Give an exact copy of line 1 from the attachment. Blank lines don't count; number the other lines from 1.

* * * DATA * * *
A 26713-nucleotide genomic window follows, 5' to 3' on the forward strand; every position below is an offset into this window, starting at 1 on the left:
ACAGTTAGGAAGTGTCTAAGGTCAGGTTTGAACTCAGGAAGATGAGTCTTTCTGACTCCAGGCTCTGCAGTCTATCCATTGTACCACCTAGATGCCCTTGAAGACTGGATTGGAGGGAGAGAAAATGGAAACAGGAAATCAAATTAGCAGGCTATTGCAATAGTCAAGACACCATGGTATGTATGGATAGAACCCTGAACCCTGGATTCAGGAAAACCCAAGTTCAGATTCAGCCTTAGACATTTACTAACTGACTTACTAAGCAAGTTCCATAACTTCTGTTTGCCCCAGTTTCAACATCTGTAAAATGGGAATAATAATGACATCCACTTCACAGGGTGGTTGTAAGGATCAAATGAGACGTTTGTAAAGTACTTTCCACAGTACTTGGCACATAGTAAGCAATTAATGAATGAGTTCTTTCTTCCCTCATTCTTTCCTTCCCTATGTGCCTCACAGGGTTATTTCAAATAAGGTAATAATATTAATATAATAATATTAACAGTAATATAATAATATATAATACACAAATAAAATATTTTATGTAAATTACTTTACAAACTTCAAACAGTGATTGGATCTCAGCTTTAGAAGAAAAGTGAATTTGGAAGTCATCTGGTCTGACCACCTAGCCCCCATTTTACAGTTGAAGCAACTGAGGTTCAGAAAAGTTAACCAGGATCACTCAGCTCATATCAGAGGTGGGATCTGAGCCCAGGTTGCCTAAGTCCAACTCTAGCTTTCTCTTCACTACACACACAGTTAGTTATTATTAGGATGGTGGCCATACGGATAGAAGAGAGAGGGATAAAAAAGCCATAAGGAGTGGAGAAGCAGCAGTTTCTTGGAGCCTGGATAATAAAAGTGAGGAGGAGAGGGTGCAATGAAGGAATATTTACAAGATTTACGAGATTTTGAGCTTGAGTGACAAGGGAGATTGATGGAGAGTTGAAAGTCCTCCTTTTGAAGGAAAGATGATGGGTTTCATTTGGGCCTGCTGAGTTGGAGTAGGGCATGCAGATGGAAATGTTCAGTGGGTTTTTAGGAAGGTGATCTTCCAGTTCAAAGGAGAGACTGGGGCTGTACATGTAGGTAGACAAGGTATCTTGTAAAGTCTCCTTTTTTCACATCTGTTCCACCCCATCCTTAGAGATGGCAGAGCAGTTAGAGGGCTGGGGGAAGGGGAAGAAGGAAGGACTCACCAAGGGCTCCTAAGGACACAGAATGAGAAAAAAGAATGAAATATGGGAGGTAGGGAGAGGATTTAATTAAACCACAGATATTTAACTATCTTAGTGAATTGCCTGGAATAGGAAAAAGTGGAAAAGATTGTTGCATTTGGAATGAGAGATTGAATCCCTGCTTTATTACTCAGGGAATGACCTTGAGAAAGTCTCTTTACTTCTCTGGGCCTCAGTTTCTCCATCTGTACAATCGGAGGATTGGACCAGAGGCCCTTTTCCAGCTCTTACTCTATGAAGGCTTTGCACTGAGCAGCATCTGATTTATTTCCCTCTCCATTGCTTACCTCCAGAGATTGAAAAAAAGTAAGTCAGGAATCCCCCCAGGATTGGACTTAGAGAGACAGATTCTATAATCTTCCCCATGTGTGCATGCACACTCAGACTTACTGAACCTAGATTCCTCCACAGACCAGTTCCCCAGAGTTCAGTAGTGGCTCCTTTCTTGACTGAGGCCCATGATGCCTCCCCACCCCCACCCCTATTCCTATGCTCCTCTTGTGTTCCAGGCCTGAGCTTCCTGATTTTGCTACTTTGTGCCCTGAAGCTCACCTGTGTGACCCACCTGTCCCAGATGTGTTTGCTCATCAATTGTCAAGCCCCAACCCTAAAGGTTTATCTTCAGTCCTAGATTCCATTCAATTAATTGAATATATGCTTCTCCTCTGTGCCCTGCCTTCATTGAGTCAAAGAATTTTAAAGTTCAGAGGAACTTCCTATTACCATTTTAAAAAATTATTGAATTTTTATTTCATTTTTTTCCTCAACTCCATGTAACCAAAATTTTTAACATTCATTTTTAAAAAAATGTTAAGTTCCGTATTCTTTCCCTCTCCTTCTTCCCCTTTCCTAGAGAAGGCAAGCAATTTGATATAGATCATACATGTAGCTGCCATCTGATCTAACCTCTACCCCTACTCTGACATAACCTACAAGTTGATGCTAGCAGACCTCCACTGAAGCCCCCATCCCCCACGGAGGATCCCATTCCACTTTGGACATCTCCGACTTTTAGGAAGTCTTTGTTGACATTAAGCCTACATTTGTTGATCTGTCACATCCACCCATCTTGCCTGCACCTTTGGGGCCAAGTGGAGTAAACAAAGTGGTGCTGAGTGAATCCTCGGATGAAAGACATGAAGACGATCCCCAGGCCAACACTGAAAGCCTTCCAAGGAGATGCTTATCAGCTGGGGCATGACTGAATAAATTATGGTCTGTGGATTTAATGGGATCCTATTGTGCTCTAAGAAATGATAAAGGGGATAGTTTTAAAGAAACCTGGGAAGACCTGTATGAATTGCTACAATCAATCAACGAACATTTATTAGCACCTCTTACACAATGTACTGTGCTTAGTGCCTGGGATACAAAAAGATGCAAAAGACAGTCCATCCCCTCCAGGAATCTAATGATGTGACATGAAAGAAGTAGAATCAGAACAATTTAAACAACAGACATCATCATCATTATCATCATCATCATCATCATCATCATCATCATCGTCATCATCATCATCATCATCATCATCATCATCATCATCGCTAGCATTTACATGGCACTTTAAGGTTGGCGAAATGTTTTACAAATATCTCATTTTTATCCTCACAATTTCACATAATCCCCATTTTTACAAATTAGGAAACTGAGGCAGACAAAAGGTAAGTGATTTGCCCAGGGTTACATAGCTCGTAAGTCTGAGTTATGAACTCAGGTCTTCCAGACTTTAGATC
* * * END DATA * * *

A 26713-nucleotide genomic window follows, 5' to 3' on the forward strand; every position below is an offset into this window, starting at 1 on the left: